“Every time,” he began by way of reply, “I ask myself this. Why do I even bother coming here, to be the subject of derision, by those I thought were my friends?”
“Sweetheart,” came the raspy reply. “There’s nowhere else you can slowly drown yourself, where the listener has no choice but to stay and put up with your pitiful drivel.”
“If you feel that way, why don’t you have Exodus carry you into the backroom? It’s cold in there, your soul might feel right at home.”
He slid his empty glass over the bar. Exodus took it and turned his bulk to look at Breinz, and decided to speak up.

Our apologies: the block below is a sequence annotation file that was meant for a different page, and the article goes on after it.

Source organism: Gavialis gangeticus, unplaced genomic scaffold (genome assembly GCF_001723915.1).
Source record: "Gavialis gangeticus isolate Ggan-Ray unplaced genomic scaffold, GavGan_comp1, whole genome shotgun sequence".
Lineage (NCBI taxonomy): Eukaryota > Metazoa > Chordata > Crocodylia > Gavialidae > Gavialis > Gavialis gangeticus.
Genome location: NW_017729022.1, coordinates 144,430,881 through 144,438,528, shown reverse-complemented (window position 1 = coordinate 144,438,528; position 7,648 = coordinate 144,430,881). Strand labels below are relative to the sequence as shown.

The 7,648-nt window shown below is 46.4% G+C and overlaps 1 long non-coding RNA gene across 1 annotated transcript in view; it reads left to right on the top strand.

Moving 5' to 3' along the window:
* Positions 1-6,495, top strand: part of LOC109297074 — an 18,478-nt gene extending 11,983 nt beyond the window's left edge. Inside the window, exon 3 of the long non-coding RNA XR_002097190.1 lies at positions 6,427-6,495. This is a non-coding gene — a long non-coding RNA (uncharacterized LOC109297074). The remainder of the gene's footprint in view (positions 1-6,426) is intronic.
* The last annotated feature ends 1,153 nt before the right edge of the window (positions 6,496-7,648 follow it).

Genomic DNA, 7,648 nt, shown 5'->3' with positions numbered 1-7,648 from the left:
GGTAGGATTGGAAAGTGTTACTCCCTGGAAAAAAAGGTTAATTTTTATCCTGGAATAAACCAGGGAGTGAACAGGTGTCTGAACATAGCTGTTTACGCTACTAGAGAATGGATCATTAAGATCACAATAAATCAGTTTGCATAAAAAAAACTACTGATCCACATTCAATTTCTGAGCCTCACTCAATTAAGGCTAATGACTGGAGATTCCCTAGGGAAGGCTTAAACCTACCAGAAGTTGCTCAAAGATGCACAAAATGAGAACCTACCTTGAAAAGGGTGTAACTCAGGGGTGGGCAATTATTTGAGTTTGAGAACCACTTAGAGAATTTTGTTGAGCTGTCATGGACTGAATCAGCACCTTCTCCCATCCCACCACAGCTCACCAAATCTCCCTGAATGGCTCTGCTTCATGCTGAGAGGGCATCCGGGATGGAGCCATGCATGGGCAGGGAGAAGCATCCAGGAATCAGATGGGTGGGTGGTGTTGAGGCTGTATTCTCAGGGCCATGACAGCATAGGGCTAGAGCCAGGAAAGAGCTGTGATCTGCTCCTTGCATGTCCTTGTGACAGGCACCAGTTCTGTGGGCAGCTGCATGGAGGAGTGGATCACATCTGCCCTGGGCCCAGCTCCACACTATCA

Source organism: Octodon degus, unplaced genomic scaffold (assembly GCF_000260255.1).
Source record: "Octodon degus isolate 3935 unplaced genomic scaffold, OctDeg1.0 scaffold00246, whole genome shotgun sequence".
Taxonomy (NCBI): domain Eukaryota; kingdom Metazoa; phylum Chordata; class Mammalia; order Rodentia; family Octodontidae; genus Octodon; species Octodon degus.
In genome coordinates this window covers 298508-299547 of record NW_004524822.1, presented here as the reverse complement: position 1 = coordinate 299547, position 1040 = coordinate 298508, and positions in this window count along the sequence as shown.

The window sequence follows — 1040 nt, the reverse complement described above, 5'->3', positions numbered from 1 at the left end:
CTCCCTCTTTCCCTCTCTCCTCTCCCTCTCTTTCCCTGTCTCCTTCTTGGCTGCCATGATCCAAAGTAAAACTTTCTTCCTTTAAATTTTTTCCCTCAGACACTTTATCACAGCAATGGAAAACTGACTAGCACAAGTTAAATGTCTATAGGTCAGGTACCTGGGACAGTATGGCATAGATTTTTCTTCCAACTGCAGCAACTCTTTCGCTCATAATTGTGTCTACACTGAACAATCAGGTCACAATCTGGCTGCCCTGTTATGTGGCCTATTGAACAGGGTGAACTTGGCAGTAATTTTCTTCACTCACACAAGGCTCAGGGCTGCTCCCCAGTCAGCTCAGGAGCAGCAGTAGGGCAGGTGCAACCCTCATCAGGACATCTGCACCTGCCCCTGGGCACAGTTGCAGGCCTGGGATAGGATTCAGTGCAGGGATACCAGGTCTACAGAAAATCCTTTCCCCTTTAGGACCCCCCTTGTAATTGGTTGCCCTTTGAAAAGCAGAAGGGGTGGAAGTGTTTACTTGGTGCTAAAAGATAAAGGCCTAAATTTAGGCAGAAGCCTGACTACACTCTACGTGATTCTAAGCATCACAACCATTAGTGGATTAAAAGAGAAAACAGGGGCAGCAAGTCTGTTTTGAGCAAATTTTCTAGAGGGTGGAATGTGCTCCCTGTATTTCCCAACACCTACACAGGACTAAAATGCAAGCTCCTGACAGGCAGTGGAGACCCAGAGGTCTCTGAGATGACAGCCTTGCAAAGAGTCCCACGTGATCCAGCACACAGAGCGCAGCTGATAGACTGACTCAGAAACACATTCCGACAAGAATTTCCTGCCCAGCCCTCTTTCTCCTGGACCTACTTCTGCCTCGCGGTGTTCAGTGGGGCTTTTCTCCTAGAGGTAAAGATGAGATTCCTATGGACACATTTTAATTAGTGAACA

“You mean you don’t like listening to Vesper? I do. Listening to other people’s problems is interesting. Makes your own problems seem smaller.”
With a squeak of elderly mechanics Breinz turned her contraption of a head and faced the cyborg. Exodus Tonn was an enormous man even before the explosion on Delta Four. Now, with more or less half his physical being replaced with robotics he looked more imposing than ever. On his back he carried a gun which Vesper had begun to suspect was permanently attached to his body. Wiring and heavy cables protruding from it disappeared under the waist of his khaki field jacket and didn’t come out anywhere. A gun of this size would normally sit on a vehicle with at least four wheels.
Whenever Exodus turned his back to prepare a customer's next drink, as he now did, Vesper always fancied the weapon smiling at him with a mocking sort of confidence oozing out of its massive shape and dull metal finish.
“Hello kid,” it seemed to say. “I sink buildings.”